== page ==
Afternoon: As you venture into Santa Cruz's higher altitude areas, you will notice the changes in the vegetation as the climate becomes wetter and warmer. The earth in the upper altitudes is rich in minerals. Coffee plantations and fruit orchards line the streets. Here you can observe the famous Galapagos giant tortoises in the wild, using the new knowledge you gained at Charles Darwin Station in the morning.

The Scalesia forests in this area offer the opportunity to discover endemic species of the Galapagos Islands, as well as giant cacti and a variety of deciduous trees and edible fruits.

Here you can also visit the twin 'craters' Los Gemelos. While they are not craters in the technical sense, these 70 meter vertical gullies with a carpet of lush vegetation are an impressive sight to behold.

Day 4

Volcano Sierra Negra, Isabela

Morning: Spend the morning exploring the volcanic landscape of Isabela Island, created by five side by side shield volcanoes, whose lava flows have united to form a landmass.

Although Sierra Negra is not the highest volcano at 1,200 meters, it has the second largest volcanic cone on earth, with a diameter of about 9 kilometers. From the endge of the crater, visitors are treated to a magnificent view out over the island of Isabela.

Note: Please remember to bring high SPF sunscreen. The Sun's harmful rays can be very strong here.

Los Humedales and Wall of Tears, Isabela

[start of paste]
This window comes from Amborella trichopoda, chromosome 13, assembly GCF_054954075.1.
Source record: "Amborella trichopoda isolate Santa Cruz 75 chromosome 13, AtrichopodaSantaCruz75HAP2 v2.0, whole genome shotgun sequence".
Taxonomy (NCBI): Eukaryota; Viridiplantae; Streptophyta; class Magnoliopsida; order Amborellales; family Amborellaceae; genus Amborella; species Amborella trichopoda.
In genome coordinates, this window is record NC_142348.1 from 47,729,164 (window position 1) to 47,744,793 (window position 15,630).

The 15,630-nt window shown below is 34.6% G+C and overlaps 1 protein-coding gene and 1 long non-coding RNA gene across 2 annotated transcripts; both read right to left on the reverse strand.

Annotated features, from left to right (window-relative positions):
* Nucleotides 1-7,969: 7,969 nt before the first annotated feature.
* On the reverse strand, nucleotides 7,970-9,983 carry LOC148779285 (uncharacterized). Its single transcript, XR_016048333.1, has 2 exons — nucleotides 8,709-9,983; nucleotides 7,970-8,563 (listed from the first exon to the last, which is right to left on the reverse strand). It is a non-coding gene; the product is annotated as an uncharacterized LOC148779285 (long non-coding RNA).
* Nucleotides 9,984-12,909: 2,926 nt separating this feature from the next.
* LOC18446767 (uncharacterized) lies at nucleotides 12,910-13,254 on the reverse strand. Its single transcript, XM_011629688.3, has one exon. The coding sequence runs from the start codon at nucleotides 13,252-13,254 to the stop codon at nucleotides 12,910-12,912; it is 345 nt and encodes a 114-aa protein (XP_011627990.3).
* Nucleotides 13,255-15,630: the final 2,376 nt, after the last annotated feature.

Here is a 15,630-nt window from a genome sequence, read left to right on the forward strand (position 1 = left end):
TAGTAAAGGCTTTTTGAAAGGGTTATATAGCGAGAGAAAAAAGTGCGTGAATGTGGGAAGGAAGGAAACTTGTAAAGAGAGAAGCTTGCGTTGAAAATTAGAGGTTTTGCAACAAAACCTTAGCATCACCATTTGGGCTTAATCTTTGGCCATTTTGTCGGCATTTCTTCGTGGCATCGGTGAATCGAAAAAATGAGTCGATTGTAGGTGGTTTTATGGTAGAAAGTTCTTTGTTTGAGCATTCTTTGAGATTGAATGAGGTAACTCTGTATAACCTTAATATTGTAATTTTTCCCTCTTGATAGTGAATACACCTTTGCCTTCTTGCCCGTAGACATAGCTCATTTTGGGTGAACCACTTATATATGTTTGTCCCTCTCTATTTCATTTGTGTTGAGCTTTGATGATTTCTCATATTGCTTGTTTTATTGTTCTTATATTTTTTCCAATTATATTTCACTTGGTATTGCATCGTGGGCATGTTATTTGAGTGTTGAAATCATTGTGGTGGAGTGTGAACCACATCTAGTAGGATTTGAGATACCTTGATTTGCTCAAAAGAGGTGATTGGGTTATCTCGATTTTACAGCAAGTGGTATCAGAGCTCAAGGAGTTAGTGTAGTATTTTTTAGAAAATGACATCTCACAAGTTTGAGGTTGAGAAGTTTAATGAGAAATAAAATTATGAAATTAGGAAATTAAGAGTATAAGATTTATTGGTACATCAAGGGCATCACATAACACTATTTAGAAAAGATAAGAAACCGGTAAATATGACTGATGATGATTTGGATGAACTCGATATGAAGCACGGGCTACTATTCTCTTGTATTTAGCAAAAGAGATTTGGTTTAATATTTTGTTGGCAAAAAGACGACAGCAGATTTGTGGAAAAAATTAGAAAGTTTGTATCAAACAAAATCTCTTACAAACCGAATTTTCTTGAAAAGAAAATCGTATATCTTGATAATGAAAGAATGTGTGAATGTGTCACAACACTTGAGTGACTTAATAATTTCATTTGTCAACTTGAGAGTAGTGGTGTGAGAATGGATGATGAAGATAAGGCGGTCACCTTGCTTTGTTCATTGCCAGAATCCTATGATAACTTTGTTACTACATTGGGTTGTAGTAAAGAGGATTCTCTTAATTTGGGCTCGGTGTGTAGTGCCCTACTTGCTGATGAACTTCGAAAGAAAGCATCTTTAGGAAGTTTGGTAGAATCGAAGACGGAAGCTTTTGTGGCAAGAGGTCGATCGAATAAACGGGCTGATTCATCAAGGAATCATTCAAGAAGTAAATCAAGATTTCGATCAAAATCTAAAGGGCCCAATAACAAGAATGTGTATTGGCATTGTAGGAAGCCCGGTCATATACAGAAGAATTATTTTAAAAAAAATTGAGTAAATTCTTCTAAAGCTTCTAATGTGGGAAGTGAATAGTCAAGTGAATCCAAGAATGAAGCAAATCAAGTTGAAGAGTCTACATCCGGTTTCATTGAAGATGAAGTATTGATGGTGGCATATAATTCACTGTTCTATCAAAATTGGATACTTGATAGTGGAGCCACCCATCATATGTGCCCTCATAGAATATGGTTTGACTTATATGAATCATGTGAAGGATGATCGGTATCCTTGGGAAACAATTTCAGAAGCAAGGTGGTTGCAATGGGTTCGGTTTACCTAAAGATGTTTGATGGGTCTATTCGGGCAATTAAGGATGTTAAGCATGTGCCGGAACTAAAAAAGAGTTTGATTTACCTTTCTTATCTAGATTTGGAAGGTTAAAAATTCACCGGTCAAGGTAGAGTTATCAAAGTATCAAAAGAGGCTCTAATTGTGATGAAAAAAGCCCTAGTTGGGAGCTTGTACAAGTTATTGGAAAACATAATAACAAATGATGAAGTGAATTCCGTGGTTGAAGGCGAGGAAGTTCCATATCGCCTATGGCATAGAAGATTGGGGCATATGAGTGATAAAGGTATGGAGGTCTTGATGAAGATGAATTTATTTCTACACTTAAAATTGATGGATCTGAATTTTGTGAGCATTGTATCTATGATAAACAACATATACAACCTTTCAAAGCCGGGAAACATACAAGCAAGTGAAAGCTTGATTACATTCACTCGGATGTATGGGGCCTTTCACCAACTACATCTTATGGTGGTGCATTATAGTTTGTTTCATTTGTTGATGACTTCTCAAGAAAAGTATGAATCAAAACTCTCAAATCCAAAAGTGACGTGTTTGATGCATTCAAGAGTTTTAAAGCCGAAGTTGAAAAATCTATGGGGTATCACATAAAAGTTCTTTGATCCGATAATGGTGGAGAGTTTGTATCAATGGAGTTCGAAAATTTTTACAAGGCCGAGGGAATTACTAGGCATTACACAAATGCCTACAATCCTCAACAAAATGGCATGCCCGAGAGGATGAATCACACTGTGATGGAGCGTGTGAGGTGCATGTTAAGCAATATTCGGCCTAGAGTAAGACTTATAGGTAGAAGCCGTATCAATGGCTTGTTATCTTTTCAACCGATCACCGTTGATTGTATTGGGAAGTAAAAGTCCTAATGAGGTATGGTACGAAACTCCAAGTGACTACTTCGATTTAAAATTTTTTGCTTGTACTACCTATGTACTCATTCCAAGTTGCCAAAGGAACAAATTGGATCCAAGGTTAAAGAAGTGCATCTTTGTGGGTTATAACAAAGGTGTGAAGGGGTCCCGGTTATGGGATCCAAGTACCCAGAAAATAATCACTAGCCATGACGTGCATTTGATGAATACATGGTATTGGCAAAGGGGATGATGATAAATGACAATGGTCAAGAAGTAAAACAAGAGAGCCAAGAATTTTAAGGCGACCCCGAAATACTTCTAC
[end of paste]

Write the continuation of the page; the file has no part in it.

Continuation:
Afternoon: Many people consider Los Humedales to be one of Isabela's most spectacular hidden gems. The wetlands house all four mangrove species found in the archipelago. Following along the paths of the wetlands, you can admire the unique landscape of volcanoes, islets and rocks. You will discover secluded beaches, natural pools, lava tunnels and a nesting site for many of the island's flamingo population. In recent years, graduates of the Isabela Breeding Center's giant tortoise breeding and release program have been released in to this area so you may encounter some small 5 year old and 25 year old giant tortoises in the wild.

Afterwards you'll visit the Wall of Tears. The wall is about 150 meters long and was built under cruel conditions by convicts of the infamous penal colony "Porvenir" in the 40s and 50s. First named the Wall of Tears by local residents, who state that the wall often emits an eerie, crying sound and the area is said to have a "heavy energy".

The penal colony was closed after a prison uprising in 1959, but the wall remains intact as a memorial to the large number who needlessly lost their lives during the construction of the wall. Rumor has it that there are still descendants of the prison escapees living on the island.

Day 5

Punta Moreno, Isabela